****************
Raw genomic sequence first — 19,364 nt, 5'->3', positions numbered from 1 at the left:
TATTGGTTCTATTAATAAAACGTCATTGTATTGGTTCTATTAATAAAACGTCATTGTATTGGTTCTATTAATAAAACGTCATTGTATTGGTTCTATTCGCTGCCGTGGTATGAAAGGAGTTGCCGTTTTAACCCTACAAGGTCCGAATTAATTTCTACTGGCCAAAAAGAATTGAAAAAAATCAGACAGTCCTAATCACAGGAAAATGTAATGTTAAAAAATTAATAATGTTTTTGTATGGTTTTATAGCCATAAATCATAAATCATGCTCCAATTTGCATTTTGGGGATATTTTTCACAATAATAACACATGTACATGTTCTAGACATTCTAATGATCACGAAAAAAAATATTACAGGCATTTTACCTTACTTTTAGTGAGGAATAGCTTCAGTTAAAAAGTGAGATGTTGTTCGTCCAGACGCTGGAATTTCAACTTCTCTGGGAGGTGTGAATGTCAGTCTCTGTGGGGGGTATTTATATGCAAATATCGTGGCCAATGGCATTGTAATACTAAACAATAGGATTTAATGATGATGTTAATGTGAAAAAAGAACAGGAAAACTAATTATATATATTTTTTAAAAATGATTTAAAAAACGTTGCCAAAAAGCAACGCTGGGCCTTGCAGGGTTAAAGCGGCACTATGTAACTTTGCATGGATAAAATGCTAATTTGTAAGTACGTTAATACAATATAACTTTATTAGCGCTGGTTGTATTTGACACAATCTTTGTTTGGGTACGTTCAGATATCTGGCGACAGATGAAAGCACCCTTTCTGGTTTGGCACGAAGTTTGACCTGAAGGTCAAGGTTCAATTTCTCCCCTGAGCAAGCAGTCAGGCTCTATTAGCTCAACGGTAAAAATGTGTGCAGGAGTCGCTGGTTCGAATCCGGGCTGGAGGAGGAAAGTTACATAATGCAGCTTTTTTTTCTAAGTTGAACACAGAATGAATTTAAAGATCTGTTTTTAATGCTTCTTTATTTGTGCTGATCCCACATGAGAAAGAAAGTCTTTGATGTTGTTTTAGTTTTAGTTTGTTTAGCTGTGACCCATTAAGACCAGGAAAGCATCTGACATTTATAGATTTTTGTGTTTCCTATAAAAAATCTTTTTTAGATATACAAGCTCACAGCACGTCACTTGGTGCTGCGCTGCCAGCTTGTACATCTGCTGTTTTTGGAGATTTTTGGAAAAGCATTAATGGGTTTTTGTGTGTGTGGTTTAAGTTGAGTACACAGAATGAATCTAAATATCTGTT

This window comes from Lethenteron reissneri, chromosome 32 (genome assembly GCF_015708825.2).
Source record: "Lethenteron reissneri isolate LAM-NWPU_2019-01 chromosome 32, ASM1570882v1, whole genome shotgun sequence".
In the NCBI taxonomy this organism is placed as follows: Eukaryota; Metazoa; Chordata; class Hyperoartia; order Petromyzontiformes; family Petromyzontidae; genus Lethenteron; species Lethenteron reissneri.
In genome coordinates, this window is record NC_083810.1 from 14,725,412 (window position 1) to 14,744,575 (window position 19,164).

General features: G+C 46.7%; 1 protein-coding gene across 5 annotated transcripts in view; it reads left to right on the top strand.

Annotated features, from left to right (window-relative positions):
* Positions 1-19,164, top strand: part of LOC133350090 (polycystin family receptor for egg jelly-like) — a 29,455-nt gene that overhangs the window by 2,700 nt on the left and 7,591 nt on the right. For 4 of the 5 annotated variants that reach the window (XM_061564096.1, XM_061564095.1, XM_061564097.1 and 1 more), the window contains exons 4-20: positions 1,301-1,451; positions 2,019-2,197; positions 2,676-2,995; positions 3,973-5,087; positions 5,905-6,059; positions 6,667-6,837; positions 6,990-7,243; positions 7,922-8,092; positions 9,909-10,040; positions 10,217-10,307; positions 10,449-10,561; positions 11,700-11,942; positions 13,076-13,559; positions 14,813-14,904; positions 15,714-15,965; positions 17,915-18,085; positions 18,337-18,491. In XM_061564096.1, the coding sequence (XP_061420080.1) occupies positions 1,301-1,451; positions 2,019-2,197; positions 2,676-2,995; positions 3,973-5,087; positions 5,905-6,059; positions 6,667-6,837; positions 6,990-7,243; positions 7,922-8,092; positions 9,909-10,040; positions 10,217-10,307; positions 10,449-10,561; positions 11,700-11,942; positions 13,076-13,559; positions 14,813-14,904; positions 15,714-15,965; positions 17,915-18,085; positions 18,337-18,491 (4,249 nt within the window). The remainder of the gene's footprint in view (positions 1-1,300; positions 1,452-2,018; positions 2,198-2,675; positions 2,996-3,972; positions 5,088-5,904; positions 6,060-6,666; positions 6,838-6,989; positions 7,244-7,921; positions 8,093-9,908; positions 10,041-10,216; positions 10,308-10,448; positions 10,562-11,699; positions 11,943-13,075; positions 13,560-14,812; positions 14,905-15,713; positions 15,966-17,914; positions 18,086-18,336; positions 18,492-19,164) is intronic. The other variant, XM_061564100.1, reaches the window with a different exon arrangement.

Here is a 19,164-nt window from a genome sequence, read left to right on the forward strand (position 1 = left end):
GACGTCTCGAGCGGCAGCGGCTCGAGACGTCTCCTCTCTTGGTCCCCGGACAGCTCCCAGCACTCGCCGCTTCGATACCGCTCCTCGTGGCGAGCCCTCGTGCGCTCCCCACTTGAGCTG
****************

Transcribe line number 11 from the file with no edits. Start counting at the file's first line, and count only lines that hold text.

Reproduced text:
GACGTCTCGAGCGGCAGCGGCTCGAGACGTCTCCTCTCTTGGTCCCCGGACAGCTCCCAGCACTCGCCGCTTCGATACCGCTCCTCGTGGCGAGCCCTCGTGCGCTCCCCACTTGAGCTG